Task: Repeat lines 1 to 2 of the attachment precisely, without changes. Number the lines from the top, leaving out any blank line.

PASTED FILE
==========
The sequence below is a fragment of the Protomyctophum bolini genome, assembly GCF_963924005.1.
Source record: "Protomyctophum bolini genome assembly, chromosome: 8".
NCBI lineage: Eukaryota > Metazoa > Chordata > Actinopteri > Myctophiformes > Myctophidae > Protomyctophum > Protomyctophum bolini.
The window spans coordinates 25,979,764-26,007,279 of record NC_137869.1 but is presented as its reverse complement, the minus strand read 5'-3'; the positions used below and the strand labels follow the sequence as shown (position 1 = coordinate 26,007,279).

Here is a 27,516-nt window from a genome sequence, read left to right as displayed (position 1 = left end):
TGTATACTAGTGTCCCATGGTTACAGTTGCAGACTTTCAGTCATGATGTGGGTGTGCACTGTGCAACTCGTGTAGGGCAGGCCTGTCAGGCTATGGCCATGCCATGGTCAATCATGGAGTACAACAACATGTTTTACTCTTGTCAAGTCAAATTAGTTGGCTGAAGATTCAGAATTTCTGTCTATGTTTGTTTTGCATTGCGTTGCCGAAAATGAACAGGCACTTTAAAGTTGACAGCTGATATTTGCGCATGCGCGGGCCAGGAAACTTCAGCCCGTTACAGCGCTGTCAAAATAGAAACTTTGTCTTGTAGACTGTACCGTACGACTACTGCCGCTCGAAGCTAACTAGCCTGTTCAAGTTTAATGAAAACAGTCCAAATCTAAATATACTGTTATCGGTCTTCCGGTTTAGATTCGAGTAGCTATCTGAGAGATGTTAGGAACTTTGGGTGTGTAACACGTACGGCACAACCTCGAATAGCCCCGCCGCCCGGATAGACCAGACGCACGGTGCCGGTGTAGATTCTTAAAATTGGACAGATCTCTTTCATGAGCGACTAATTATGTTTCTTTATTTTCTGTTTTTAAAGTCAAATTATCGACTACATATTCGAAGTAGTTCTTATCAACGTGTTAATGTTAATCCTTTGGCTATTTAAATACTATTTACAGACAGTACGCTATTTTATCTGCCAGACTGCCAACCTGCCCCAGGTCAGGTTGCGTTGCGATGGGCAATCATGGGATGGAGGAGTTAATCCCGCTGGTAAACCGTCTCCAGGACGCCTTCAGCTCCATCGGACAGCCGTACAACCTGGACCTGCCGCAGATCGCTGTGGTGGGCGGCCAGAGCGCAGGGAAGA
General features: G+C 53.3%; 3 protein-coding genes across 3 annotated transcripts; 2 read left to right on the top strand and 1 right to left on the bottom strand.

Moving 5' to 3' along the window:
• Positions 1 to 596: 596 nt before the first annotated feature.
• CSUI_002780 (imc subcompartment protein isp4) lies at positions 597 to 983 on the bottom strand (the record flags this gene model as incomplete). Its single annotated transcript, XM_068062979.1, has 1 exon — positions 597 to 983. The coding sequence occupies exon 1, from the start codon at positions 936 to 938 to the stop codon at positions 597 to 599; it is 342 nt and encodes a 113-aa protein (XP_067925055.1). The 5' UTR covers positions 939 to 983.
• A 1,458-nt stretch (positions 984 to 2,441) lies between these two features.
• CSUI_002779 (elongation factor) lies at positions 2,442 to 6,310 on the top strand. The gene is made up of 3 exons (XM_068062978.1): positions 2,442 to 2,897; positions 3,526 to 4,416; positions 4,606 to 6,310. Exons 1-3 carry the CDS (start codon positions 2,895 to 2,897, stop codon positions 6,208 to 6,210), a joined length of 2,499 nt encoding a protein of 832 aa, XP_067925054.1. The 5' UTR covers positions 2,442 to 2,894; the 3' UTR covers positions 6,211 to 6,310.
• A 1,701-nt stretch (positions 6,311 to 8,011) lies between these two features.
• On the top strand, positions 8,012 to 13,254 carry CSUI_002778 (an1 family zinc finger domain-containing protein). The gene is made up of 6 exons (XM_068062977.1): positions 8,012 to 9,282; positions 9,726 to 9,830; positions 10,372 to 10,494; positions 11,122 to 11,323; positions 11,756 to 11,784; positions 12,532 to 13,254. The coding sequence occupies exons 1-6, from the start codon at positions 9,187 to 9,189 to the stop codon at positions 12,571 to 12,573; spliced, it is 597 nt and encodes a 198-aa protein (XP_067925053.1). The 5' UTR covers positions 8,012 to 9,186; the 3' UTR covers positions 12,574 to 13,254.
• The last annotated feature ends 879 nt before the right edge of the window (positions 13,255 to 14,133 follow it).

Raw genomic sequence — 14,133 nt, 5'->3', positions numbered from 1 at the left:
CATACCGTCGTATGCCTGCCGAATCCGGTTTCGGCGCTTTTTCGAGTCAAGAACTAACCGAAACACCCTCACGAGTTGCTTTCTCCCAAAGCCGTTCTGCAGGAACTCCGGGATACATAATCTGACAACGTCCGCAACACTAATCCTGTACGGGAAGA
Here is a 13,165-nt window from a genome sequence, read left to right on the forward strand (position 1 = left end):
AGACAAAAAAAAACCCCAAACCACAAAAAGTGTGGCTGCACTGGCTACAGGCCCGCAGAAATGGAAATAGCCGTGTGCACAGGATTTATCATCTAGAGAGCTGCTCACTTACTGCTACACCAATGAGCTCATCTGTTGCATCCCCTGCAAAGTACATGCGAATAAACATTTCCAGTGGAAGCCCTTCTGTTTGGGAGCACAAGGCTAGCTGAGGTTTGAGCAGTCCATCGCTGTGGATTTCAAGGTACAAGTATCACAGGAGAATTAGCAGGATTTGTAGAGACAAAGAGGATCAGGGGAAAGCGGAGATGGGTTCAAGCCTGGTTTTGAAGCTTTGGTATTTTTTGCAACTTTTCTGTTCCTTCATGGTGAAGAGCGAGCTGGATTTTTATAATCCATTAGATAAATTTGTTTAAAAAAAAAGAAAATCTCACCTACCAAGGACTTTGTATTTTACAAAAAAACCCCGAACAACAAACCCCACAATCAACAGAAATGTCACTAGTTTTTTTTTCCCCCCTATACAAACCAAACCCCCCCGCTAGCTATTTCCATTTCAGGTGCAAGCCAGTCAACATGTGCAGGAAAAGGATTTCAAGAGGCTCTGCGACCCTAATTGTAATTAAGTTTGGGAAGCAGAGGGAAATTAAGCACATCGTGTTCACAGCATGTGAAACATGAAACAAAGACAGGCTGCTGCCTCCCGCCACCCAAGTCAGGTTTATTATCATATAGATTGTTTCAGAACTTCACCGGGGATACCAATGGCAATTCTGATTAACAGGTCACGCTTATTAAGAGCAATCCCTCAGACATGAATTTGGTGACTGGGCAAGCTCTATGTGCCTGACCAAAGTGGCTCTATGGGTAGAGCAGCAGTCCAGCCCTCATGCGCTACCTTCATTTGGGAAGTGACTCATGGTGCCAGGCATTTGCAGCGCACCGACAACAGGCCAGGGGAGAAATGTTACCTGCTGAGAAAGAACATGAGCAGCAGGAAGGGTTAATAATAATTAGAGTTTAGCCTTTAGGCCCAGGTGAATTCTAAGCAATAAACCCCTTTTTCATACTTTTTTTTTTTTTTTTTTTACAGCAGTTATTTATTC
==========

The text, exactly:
The sequence below is a fragment of the Protomyctophum bolini genome, assembly GCF_963924005.1.
Source record: "Protomyctophum bolini genome assembly, chromosome: 8".